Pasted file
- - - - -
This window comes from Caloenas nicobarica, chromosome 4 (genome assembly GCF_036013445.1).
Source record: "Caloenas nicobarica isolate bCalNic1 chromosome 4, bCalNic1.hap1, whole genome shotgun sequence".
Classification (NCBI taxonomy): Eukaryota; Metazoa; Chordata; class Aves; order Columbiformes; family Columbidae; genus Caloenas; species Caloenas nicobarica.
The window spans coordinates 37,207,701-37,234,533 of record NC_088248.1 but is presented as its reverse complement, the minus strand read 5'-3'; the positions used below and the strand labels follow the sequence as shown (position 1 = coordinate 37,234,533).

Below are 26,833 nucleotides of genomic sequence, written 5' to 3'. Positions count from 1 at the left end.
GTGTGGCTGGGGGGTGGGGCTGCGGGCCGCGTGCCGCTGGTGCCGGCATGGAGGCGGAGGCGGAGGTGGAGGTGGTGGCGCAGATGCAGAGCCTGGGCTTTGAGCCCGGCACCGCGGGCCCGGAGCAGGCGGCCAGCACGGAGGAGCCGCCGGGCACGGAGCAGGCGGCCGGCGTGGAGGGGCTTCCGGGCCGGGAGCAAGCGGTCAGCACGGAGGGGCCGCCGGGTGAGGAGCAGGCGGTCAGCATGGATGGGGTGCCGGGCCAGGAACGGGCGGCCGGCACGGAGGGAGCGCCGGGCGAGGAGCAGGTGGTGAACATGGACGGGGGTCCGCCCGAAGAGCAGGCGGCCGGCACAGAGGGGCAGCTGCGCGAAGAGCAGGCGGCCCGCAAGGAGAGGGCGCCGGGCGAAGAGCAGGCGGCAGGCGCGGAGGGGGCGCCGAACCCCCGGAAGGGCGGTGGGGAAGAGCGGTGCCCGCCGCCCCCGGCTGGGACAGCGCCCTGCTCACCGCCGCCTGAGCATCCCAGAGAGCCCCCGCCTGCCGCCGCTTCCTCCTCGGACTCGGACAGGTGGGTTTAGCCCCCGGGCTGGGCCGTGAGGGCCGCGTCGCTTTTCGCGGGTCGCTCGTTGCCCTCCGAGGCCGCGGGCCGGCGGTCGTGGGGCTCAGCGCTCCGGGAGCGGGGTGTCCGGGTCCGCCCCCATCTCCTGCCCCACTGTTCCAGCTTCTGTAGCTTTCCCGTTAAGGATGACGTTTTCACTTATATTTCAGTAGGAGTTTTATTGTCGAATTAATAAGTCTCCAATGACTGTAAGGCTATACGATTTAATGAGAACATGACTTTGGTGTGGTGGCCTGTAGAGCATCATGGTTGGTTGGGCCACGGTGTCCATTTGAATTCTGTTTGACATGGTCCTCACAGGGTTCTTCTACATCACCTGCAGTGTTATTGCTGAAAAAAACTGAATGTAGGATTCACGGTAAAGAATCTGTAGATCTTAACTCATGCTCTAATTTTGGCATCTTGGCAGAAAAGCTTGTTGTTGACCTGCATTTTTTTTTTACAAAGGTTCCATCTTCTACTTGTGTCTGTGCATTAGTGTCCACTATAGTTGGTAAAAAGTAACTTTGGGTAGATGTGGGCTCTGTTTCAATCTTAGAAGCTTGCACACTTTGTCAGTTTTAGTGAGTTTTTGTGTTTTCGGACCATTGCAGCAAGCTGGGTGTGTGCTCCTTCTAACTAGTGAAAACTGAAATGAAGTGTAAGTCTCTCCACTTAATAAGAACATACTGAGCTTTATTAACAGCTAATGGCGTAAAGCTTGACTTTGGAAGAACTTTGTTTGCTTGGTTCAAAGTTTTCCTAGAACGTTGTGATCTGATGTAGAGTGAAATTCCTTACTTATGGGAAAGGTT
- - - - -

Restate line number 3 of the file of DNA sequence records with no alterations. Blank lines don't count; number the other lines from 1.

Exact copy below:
Classification (NCBI taxonomy): Eukaryota; Metazoa; Chordata; class Aves; order Columbiformes; family Columbidae; genus Caloenas; species Caloenas nicobarica.